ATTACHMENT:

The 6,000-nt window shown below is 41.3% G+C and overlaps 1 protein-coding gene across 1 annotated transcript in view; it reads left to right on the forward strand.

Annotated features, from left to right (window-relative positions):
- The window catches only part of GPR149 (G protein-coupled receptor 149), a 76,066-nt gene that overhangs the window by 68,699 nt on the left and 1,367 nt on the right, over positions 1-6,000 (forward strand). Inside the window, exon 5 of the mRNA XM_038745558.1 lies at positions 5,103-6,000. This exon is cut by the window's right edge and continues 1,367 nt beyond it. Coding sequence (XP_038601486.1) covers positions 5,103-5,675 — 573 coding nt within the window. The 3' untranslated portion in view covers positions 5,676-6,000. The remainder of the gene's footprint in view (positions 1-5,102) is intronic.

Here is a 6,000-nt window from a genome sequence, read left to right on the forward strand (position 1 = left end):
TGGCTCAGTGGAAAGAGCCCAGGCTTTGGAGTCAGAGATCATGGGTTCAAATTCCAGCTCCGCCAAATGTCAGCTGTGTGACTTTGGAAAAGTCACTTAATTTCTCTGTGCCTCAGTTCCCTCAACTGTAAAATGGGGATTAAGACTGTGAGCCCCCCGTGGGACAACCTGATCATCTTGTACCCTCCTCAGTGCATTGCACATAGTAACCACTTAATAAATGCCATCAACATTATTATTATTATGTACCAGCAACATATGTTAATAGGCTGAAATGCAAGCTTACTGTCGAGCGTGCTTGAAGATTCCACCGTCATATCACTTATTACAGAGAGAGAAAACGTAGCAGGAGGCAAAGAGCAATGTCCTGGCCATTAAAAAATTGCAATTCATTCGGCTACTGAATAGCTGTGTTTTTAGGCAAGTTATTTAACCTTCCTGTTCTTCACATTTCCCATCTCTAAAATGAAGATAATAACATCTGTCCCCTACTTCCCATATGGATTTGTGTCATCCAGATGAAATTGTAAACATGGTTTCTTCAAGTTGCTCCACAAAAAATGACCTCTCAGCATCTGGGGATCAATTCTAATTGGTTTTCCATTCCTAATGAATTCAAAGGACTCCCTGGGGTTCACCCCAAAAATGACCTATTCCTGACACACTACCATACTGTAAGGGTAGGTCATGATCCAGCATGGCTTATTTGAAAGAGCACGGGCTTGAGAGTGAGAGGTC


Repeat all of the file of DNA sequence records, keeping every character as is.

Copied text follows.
The 6,000-nt window shown below is 41.3% G+C and overlaps 1 protein-coding gene across 1 annotated transcript in view; it reads left to right on the forward strand.

Annotated features, from left to right (window-relative positions):
- The window catches only part of GPR149 (G protein-coupled receptor 149), a 76,066-nt gene that overhangs the window by 68,699 nt on the left and 1,367 nt on the right, over positions 1-6,000 (forward strand). Inside the window, exon 5 of the mRNA XM_038745558.1 lies at positions 5,103-6,000. This exon is cut by the window's right edge and continues 1,367 nt beyond it. Coding sequence (XP_038601486.1) covers positions 5,103-5,675 — 573 coding nt within the window. The 3' untranslated portion in view covers positions 5,676-6,000. The remainder of the gene's footprint in view (positions 1-5,102) is intronic.

Here is a 6,000-nt window from a genome sequence, read left to right on the forward strand (position 1 = left end):
TGGCTCAGTGGAAAGAGCCCAGGCTTTGGAGTCAGAGATCATGGGTTCAAATTCCAGCTCCGCCAAATGTCAGCTGTGTGACTTTGGAAAAGTCACTTAATTTCTCTGTGCCTCAGTTCCCTCAACTGTAAAATGGGGATTAAGACTGTGAGCCCCCCGTGGGACAACCTGATCATCTTGTACCCTCCTCAGTGCATTGCACATAGTAACCACTTAATAAATGCCATCAACATTATTATTATTATGTACCAGCAACATATGTTAATAGGCTGAAATGCAAGCTTACTGTCGAGCGTGCTTGAAGATTCCACCGTCATATCACTTATTACAGAGAGAGAAAACGTAGCAGGAGGCAAAGAGCAATGTCCTGGCCATTAAAAAATTGCAATTCATTCGGCTACTGAATAGCTGTGTTTTTAGGCAAGTTATTTAACCTTCCTGTTCTTCACATTTCCCATCTCTAAAATGAAGATAATAACATCTGTCCCCTACTTCCCATATGGATTTGTGTCATCCAGATGAAATTGTAAACATGGTTTCTTCAAGTTGCTCCACAAAAAATGACCTCTCAGCATCTGGGGATCAATTCTAATTGGTTTTCCATTCCTAATGAATTCAAAGGACTCCCTGGGGTTCACCCCAAAAATGACCTATTCCTGACACACTACCATACTGTAAGGGTAGGTCATGATCCAGCATGGCTTATTTGAAAGAGCACGGGCTTGAGAGTGAGAGGTC